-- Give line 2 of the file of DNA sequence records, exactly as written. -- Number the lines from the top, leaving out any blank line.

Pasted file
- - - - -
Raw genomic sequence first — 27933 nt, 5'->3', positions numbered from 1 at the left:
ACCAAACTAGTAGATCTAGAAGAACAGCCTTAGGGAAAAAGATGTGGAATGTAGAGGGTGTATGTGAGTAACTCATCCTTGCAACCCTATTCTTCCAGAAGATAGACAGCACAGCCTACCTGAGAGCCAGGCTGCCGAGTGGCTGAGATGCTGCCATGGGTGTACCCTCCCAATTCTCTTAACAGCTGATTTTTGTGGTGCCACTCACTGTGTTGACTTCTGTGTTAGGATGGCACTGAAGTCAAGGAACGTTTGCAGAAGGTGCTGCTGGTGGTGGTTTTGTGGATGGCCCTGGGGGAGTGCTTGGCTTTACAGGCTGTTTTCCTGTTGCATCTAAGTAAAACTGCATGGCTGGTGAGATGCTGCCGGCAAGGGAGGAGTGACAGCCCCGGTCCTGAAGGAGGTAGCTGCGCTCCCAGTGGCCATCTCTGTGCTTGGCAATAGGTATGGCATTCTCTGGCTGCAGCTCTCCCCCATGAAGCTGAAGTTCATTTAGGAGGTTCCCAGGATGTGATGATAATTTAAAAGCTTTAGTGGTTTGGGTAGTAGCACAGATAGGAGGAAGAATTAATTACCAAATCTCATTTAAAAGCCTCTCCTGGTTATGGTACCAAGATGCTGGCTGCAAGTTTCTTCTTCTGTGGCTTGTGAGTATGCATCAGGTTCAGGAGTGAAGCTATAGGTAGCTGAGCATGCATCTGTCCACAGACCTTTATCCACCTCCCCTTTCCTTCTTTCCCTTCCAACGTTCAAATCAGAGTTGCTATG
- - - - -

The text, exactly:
ACCAAACTAGTAGATCTAGAAGAACAGCCTTAGGGAAAAAGATGTGGAATGTAGAGGGTGTATGTGAGTAACTCATCCTTGCAACCCTATTCTTCCAGAAGATAGACAGCACAGCCTACCTGAGAGCCAGGCTGCCGAGTGGCTGAGATGCTGCCATGGGTGTACCCTCCCAATTCTCTTAACAGCTGATTTTTGTGGTGCCACTCACTGTGTTGACTTCTGTGTTAGGATGGCACTGAAGTCAAGGAACGTTTGCAGAAGGTGCTGCTGGTGGTGGTTTTGTGGATGGCCCTGGGGGAGTGCTTGGCTTTACAGGCTGTTTTCCTGTTGCATCTAAGTAAAACTGCATGGCTGGTGAGATGCTGCCGGCAAGGGAGGAGTGACAGCCCCGGTCCTGAAGGAGGTAGCTGCGCTCCCAGTGGCCATCTCTGTGCTTGGCAATAGGTATGGCATTCTCTGGCTGCAGCTCTCCCCCATGAAGCTGAAGTTCATTTAGGAGGTTCCCAGGATGTGATGATAATTTAAAAGCTTTAGTGGTTTGGGTAGTAGCACAGATAGGAGGAAGAATTAATTACCAAATCTCATTTAAAAGCCTCTCCTGGTTATGGTACCAAGATGCTGGCTGCAAGTTTCTTCTTCTGTGGCTTGTGAGTATGCATCAGGTTCAGGAGTGAAGCTATAGGTAGCTGAGCATGCATCTGTCCACAGACCTTTATCCACCTCCCCTTTCCTTCTTTCCCTTCCAACGTTCAAATCAGAGTTGCTATG